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Do I have Obsessive Compulsive Disorder?

It’s not unusual to go back and double-check things throughout the day, such as whether you turned the oven off after dinner or to ensure the iron has been unplugged and doesn’t pose a hazard. Many people can also be concerned about germs, particularly in a pandemic. But those with Obsessive Compulsive Disorder (OCD) find these behaviours interfere with their daily life.

If you’re concerned about your behaviour or negative thoughts you’ve been having, it’s best to talk to a professional. OCD is not something that you can diagnose on your own. It requires a professional understanding. However, we’ll look at some of the common patterns OCD patients experience and how they can overcome the disorder.

What is Obsessive Compulsive Disorder?

OCD is considered an anxiety disorder. Those who suffer from it often have uncontrollable thoughts or feel compelled to perform specific repetitive actions. Those with OCD are usually aware their thoughts and behaviours are not common, but they don’t feel they are capable of stopping. Rather, they are driven to these thoughts and behaviours by the anxiety they have. For example, some patients may compulsively wash their hands over and over again because they are afraid of germs. OCD patients can present with any variety of behaviours or unwanted thoughts. The key is that they feel unable to control these on their own.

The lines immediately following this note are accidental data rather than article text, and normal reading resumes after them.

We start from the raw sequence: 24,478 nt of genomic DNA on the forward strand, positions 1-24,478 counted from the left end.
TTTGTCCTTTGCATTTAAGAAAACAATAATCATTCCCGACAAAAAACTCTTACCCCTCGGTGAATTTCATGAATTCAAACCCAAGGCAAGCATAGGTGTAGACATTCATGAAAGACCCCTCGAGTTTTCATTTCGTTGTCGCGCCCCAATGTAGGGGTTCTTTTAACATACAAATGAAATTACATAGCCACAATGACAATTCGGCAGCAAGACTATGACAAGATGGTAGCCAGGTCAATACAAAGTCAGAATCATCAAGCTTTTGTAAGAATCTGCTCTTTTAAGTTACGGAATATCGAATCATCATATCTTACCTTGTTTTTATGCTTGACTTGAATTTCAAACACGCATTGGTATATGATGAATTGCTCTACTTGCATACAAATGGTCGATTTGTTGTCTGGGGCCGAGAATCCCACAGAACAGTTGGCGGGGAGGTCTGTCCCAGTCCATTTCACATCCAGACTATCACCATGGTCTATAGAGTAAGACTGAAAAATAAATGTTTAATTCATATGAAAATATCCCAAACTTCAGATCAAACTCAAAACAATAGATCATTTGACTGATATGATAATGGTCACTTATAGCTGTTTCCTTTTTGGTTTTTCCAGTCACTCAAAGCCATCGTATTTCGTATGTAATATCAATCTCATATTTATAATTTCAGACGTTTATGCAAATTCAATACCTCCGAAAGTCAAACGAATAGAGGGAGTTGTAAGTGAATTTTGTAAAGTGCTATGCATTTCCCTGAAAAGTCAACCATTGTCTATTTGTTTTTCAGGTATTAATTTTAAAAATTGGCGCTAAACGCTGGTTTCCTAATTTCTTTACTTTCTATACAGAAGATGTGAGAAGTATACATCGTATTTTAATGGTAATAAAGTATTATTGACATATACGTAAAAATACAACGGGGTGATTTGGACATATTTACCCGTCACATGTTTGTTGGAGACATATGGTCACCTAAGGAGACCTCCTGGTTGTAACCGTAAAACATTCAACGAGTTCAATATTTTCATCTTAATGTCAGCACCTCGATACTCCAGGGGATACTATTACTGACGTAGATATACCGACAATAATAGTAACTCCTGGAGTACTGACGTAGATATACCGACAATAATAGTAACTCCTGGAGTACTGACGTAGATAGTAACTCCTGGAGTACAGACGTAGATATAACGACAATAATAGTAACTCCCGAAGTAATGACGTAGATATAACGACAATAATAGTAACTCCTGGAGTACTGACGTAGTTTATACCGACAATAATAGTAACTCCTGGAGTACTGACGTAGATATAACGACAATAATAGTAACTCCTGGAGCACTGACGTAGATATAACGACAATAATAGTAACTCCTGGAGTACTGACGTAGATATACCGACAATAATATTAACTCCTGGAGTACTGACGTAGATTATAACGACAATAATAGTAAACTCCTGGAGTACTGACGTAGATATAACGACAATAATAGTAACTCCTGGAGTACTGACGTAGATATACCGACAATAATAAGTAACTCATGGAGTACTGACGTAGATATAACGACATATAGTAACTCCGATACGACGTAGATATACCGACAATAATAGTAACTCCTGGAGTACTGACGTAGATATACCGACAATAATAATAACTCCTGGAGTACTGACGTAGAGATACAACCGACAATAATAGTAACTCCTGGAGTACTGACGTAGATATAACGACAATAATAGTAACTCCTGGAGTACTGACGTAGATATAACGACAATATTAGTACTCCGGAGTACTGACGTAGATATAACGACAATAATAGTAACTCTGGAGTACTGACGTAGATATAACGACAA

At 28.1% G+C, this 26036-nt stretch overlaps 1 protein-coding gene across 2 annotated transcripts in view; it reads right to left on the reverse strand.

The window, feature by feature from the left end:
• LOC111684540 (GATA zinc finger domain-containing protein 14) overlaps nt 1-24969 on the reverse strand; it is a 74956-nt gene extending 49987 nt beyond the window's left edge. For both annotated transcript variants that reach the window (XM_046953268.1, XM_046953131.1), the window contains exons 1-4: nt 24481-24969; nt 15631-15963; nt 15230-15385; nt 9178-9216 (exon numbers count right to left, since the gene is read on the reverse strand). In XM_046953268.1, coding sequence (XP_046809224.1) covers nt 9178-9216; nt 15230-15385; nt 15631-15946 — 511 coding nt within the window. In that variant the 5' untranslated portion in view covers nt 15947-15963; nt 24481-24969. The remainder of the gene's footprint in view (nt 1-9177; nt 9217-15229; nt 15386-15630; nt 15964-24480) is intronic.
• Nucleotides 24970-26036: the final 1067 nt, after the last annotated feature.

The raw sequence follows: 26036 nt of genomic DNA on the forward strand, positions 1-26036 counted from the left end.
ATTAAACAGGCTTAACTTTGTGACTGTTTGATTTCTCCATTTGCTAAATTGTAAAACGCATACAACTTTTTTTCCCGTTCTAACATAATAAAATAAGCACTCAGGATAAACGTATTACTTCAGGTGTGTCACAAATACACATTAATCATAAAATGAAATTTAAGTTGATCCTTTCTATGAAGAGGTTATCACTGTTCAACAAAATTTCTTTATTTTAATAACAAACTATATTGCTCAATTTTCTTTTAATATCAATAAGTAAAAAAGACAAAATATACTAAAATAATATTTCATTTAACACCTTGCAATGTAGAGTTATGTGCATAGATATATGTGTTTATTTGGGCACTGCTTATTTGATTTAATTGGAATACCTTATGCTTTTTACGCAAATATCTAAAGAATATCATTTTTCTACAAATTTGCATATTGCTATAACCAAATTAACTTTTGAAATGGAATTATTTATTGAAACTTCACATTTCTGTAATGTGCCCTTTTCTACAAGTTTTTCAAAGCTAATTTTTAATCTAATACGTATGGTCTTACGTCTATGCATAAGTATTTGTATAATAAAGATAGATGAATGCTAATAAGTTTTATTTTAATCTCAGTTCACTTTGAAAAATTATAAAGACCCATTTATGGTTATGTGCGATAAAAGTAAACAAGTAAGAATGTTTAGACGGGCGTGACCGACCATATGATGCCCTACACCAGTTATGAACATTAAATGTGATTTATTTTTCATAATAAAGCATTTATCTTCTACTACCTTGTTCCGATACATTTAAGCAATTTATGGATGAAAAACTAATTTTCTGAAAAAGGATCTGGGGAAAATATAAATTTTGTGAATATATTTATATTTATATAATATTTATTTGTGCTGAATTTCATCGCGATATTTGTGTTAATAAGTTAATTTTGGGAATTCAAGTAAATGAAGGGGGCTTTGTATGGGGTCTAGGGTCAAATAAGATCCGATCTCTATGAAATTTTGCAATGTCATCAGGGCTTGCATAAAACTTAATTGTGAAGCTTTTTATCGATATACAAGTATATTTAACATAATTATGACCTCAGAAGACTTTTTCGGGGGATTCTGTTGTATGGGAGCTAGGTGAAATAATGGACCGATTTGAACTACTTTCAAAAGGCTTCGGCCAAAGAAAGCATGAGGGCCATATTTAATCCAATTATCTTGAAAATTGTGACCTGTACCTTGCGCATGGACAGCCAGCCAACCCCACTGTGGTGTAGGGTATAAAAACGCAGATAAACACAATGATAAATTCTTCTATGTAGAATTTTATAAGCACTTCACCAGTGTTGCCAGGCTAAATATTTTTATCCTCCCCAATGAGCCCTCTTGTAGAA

OCD categories

Most patients with OCD will suffer from one of the following:

  • Washers – these are people who are afraid of being dirty. They often present with a compulsion to wash their hands.

  • Checkers – individuals who double-check things over and over again are considered part of this category. They are often driven by a fear of danger. For example, they will regularly check that the door is locked so no one can break in or that the oven has been turned off, so they don’t have to be afraid of fire.

  • Doubters and sinners – those who are driven to perfection because they are afraid of being punished or that something terrible will happen fall into this category.

  • Counters and arrangers – focused on order and symmetry, these patients may have superstitions about certain colours or numbers.

While there can be different types of symptoms OCD sufferers feel drawn to perform, there is help, and those with OCD can find a future free of their symptoms.

Signs you may have OCD

Not everyone with obsessive thoughts and behaviours is considered to have OCD. Rather, if your thoughts and behaviours cause a significant amount of stress, you could have OCD. When you have OCD, it can disrupt your relationships and take a lot of time out of your day. Many patients engage in their behaviours for over an hour each day. Here are some of the common signs that you’ll exhibit if you have OCD:

  • Fear of being dirty

  • Afraid of losing control and harming yourself

  • Unwanted sexually violent thoughts

  • Obsession with religion or morality